The Affordable Care Act (ACA) gives working mothers rights so they can pump milk and breastfeed their children. These rights went into effect in 2010. Unfortunately, many employers behave as if these rights do not exist. In addition, the law lacks teeth; there is not much in the way of enforcement at this time. The growing numbers of working mothers filing suit against their employers may, with any luck, have an effect upon how nursing mothers are treated at work.
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Your Rights Regarding Breastfeeding
Nursing mothers who work are protected by the United States Department of Labor. Section 7 of the Fair Labor Standards Act (FLSA) requires employers to give nursing mothers “a reasonable break time for an employee to express breast milk for her nursing child for 1 year after the child’s birth each time such employee has need to express the milk” and
“a place, other than a bathroom, that is shielded from view and free from intrusion from co-workers and the public, which may be used by an employee to express breast milk.”
In other words, it is not an employer’s choice whether, when, or where the employee pumps breast milk. She has the right to pump breast milk as needed. She has the right to be given not only a private place, but a clean place. It is illegal to expect or require her to pump in the bathroom.
The FLSA does have provisions protecting nursing mothers from employer retaliation. This means that if you are a nursing mother and you file a complaint against your employer for not respecting your breastfeeding rights, the employer may not discriminate against you, demote you, lower your wages, or fire you. If he does, then you have an additional complaint about retaliation that you may file with the Department of Labor’s Wage and Hour Division.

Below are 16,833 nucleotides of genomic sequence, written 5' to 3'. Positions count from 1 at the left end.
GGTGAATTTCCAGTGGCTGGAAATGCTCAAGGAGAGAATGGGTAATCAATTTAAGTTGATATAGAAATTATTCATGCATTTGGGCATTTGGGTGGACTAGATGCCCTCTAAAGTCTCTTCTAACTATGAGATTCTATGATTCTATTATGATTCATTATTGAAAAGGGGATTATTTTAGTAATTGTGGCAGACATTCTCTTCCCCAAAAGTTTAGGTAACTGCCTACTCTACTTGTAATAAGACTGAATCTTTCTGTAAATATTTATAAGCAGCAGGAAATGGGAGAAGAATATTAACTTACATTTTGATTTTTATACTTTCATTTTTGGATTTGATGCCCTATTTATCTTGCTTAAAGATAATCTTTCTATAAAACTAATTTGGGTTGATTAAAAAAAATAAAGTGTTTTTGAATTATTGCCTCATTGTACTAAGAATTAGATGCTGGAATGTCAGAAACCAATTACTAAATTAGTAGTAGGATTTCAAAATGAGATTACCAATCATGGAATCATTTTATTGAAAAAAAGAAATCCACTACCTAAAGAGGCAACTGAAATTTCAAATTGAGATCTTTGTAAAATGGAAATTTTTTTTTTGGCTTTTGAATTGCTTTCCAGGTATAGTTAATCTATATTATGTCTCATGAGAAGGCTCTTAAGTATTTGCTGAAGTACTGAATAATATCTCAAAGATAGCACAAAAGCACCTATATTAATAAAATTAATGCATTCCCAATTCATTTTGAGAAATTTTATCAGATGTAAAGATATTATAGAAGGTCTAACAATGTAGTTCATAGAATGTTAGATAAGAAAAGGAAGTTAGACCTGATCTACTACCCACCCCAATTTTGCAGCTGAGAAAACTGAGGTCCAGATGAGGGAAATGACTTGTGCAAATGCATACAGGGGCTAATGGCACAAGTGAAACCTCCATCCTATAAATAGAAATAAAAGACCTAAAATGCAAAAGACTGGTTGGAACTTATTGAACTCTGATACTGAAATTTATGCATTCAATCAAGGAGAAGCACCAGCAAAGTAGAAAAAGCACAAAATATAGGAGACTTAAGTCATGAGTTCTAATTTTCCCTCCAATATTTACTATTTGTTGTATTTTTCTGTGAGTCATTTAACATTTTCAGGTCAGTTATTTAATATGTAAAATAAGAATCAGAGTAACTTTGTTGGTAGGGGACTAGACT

One typical lawsuit filed by working mother in Pennsylvania alleges that her employer refused to give her a place to pump other than a bathroom. Her lawsuit goes on to allege that when she did try to express breast milk in the bathroom, she was harassed. Her co-workers would bang on the door and yell at her to hurry up. This is in violation of her rights to a clean place that is not a bathroom, reasonable break time to express breast milk, and privacy.
The Law Is Lacking
At this point in time, there are many exceptions to these rules. For example, an employer with less than 50 employees is not subject to these laws under the FLSA. Within the companies that do employ more than 50 people, only those nursing mothers who are paid hourly wages are protected under the breastfeeding laws. Salaried mothers do not enjoy these protections.
Penalties Are Lacking
The Department of Labor is in charge of enforcing breastfeeding laws. Unfortunately, there are currently no penalties in place for violation of breastfeeding laws. Instead, the Department of Labor attempts to mediate between the lactating mother and her employer.
As more women file suit in response to denial of their breastfeeding rights, lawmakers may see how the rules need to be improved and recognize the necessity of spelling out strict penalties for violations. Once penalties are in place, the laws will have teeth, and more employers will feel incentive to respect worker rights to express breast milk.
If you are a nursing mother, know your rights and demand they be respected. If your rights are being trampled on you may file a complaint the Department of Labor and your employer may not retaliate against you. There are strict penalties in place for employers who retaliate against employees who ask government agencies to enforce their rights.
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